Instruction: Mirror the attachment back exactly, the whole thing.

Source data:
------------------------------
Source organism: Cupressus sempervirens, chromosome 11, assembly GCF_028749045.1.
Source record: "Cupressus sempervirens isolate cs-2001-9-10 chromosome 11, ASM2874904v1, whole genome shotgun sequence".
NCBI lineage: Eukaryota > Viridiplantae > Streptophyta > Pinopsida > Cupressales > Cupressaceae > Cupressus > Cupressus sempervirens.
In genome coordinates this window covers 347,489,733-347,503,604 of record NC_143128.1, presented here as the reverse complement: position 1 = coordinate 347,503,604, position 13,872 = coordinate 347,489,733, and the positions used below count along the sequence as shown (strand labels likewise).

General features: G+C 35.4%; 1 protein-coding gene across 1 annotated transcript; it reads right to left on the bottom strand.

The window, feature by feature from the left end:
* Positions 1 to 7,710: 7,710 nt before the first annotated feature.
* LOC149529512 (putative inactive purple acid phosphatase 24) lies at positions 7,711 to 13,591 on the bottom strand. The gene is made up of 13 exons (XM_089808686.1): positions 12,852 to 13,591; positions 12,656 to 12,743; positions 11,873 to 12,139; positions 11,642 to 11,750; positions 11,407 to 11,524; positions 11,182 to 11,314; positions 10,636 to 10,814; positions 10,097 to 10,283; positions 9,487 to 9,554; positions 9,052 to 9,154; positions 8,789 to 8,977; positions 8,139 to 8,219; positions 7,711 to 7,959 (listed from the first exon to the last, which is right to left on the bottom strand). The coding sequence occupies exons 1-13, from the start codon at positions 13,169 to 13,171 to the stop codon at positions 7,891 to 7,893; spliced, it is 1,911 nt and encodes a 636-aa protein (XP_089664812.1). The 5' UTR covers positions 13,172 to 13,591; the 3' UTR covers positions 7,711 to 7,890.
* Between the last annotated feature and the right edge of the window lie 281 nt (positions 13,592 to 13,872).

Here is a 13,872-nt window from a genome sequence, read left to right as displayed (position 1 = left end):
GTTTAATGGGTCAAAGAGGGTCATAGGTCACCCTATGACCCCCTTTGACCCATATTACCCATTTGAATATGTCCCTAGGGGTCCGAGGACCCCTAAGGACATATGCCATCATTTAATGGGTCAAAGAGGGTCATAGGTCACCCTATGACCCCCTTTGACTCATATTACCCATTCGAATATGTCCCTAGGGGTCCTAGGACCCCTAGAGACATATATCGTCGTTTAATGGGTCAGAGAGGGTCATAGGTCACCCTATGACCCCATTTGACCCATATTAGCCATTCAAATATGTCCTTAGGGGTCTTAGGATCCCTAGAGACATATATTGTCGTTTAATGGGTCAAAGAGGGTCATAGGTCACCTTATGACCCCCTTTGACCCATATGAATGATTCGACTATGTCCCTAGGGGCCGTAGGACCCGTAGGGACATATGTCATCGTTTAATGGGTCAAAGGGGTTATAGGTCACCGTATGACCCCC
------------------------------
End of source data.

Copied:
Source organism: Cupressus sempervirens, chromosome 11, assembly GCF_028749045.1.
Source record: "Cupressus sempervirens isolate cs-2001-9-10 chromosome 11, ASM2874904v1, whole genome shotgun sequence".
NCBI lineage: Eukaryota > Viridiplantae > Streptophyta > Pinopsida > Cupressales > Cupressaceae > Cupressus > Cupressus sempervirens.
In genome coordinates this window covers 347,489,733-347,503,604 of record NC_143128.1, presented here as the reverse complement: position 1 = coordinate 347,503,604, position 13,872 = coordinate 347,489,733, and the positions used below count along the sequence as shown (strand labels likewise).

General features: G+C 35.4%; 1 protein-coding gene across 1 annotated transcript; it reads right to left on the bottom strand.

The window, feature by feature from the left end:
* Positions 1 to 7,710: 7,710 nt before the first annotated feature.
* LOC149529512 (putative inactive purple acid phosphatase 24) lies at positions 7,711 to 13,591 on the bottom strand. The gene is made up of 13 exons (XM_089808686.1): positions 12,852 to 13,591; positions 12,656 to 12,743; positions 11,873 to 12,139; positions 11,642 to 11,750; positions 11,407 to 11,524; positions 11,182 to 11,314; positions 10,636 to 10,814; positions 10,097 to 10,283; positions 9,487 to 9,554; positions 9,052 to 9,154; positions 8,789 to 8,977; positions 8,139 to 8,219; positions 7,711 to 7,959 (listed from the first exon to the last, which is right to left on the bottom strand). The coding sequence occupies exons 1-13, from the start codon at positions 13,169 to 13,171 to the stop codon at positions 7,891 to 7,893; spliced, it is 1,911 nt and encodes a 636-aa protein (XP_089664812.1). The 5' UTR covers positions 13,172 to 13,591; the 3' UTR covers positions 7,711 to 7,890.
* Between the last annotated feature and the right edge of the window lie 281 nt (positions 13,592 to 13,872).

Here is a 13,872-nt window from a genome sequence, read left to right as displayed (position 1 = left end):
GTTTAATGGGTCAAAGAGGGTCATAGGTCACCCTATGACCCCCTTTGACCCATATTACCCATTTGAATATGTCCCTAGGGGTCCGAGGACCCCTAAGGACATATGCCATCATTTAATGGGTCAAAGAGGGTCATAGGTCACCCTATGACCCCCTTTGACTCATATTACCCATTCGAATATGTCCCTAGGGGTCCTAGGACCCCTAGAGACATATATCGTCGTTTAATGGGTCAGAGAGGGTCATAGGTCACCCTATGACCCCATTTGACCCATATTAGCCATTCAAATATGTCCTTAGGGGTCTTAGGATCCCTAGAGACATATATTGTCGTTTAATGGGTCAAAGAGGGTCATAGGTCACCTTATGACCCCCTTTGACCCATATGAATGATTCGACTATGTCCCTAGGGGCCGTAGGACCCGTAGGGACATATGTCATCGTTTAATGGGTCAAAGGGGTTATAGGTCACCGTATGACCCCC